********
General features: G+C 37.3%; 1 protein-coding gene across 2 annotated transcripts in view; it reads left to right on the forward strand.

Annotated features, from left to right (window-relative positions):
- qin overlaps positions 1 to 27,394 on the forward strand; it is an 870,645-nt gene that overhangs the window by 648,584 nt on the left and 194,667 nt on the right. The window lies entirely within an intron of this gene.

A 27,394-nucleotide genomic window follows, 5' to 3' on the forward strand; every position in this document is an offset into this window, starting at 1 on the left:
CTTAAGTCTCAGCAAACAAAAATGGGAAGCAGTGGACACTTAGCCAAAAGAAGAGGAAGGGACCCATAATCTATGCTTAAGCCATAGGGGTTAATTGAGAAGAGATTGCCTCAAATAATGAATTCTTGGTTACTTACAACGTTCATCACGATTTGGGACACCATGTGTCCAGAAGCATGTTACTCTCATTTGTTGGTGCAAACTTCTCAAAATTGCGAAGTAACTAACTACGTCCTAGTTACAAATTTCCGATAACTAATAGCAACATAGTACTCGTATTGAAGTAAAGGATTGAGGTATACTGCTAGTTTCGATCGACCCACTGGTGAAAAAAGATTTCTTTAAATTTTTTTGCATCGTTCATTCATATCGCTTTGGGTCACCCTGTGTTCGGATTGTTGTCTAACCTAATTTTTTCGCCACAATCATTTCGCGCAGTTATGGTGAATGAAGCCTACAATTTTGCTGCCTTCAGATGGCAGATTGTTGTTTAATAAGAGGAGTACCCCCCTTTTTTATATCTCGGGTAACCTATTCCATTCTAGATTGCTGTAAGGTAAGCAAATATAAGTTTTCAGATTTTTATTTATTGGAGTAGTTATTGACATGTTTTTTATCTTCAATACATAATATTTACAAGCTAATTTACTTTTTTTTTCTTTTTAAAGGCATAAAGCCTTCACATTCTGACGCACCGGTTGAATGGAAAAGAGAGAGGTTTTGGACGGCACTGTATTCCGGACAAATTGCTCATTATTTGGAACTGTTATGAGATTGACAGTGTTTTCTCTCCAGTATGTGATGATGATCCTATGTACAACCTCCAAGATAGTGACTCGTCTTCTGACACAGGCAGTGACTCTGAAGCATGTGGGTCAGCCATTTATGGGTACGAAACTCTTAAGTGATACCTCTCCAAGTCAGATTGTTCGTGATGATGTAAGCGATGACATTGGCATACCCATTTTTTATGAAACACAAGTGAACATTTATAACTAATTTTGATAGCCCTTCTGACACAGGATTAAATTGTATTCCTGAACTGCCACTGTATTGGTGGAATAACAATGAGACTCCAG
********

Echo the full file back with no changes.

General features: G+C 37.3%; 1 protein-coding gene across 2 annotated transcripts in view; it reads left to right on the forward strand.

Annotated features, from left to right (window-relative positions):
- qin overlaps positions 1 to 27,394 on the forward strand; it is an 870,645-nt gene that overhangs the window by 648,584 nt on the left and 194,667 nt on the right. The window lies entirely within an intron of this gene.

A 27,394-nucleotide genomic window follows, 5' to 3' on the forward strand; every position in this document is an offset into this window, starting at 1 on the left:
CTTAAGTCTCAGCAAACAAAAATGGGAAGCAGTGGACACTTAGCCAAAAGAAGAGGAAGGGACCCATAATCTATGCTTAAGCCATAGGGGTTAATTGAGAAGAGATTGCCTCAAATAATGAATTCTTGGTTACTTACAACGTTCATCACGATTTGGGACACCATGTGTCCAGAAGCATGTTACTCTCATTTGTTGGTGCAAACTTCTCAAAATTGCGAAGTAACTAACTACGTCCTAGTTACAAATTTCCGATAACTAATAGCAACATAGTACTCGTATTGAAGTAAAGGATTGAGGTATACTGCTAGTTTCGATCGACCCACTGGTGAAAAAAGATTTCTTTAAATTTTTTTGCATCGTTCATTCATATCGCTTTGGGTCACCCTGTGTTCGGATTGTTGTCTAACCTAATTTTTTCGCCACAATCATTTCGCGCAGTTATGGTGAATGAAGCCTACAATTTTGCTGCCTTCAGATGGCAGATTGTTGTTTAATAAGAGGAGTACCCCCCTTTTTTATATCTCGGGTAACCTATTCCATTCTAGATTGCTGTAAGGTAAGCAAATATAAGTTTTCAGATTTTTATTTATTGGAGTAGTTATTGACATGTTTTTTATCTTCAATACATAATATTTACAAGCTAATTTACTTTTTTTTTCTTTTTAAAGGCATAAAGCCTTCACATTCTGACGCACCGGTTGAATGGAAAAGAGAGAGGTTTTGGACGGCACTGTATTCCGGACAAATTGCTCATTATTTGGAACTGTTATGAGATTGACAGTGTTTTCTCTCCAGTATGTGATGATGATCCTATGTACAACCTCCAAGATAGTGACTCGTCTTCTGACACAGGCAGTGACTCTGAAGCATGTGGGTCAGCCATTTATGGGTACGAAACTCTTAAGTGATACCTCTCCAAGTCAGATTGTTCGTGATGATGTAAGCGATGACATTGGCATACCCATTTTTTATGAAACACAAGTGAACATTTATAACTAATTTTGATAGCCCTTCTGACACAGGATTAAATTGTATTCCTGAACTGCCACTGTATTGGTGGAATAACAATGAGACTCCAG